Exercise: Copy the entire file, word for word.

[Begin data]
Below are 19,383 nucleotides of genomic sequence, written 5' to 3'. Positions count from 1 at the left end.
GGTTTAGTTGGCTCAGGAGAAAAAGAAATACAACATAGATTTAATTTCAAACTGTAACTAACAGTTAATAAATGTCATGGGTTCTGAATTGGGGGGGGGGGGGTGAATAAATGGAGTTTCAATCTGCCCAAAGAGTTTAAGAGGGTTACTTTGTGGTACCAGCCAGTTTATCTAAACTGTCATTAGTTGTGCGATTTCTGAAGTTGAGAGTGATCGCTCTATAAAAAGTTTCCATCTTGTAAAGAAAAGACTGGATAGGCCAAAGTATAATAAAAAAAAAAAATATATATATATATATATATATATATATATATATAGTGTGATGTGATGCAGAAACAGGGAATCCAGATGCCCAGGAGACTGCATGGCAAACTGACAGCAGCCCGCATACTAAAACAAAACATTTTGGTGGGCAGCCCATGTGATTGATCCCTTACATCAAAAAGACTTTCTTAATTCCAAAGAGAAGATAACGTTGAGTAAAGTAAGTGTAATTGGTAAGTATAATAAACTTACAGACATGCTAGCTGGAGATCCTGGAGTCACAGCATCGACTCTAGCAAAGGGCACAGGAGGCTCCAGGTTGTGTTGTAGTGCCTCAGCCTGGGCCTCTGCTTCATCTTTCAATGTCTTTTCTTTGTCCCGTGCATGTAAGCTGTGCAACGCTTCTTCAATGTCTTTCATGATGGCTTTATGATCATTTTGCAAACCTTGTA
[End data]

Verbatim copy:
Below are 19,383 nucleotides of genomic sequence, written 5' to 3'. Positions count from 1 at the left end.
GGTTTAGTTGGCTCAGGAGAAAAAGAAATACAACATAGATTTAATTTCAAACTGTAACTAACAGTTAATAAATGTCATGGGTTCTGAATTGGGGGGGGGGGGGTGAATAAATGGAGTTTCAATCTGCCCAAAGAGTTTAAGAGGGTTACTTTGTGGTACCAGCCAGTTTATCTAAACTGTCATTAGTTGTGCGATTTCTGAAGTTGAGAGTGATCGCTCTATAAAAAGTTTCCATCTTGTAAAGAAAAGACTGGATAGGCCAAAGTATAATAAAAAAAAAAAATATATATATATATATATATATATATATATATATAGTGTGATGTGATGCAGAAACAGGGAATCCAGATGCCCAGGAGACTGCATGGCAAACTGACAGCAGCCCGCATACTAAAACAAAACATTTTGGTGGGCAGCCCATGTGATTGATCCCTTACATCAAAAAGACTTTCTTAATTCCAAAGAGAAGATAACGTTGAGTAAAGTAAGTGTAATTGGTAAGTATAATAAACTTACAGACATGCTAGCTGGAGATCCTGGAGTCACAGCATCGACTCTAGCAAAGGGCACAGGAGGCTCCAGGTTGTGTTGTAGTGCCTCAGCCTGGGCCTCTGCTTCATCTTTCAATGTCTTTTCTTTGTCCCGTGCATGTAAGCTGTGCAACGCTTCTTCAATGTCTTTCATGATGGCTTTATGATCATTTTGCAAACCTTGTA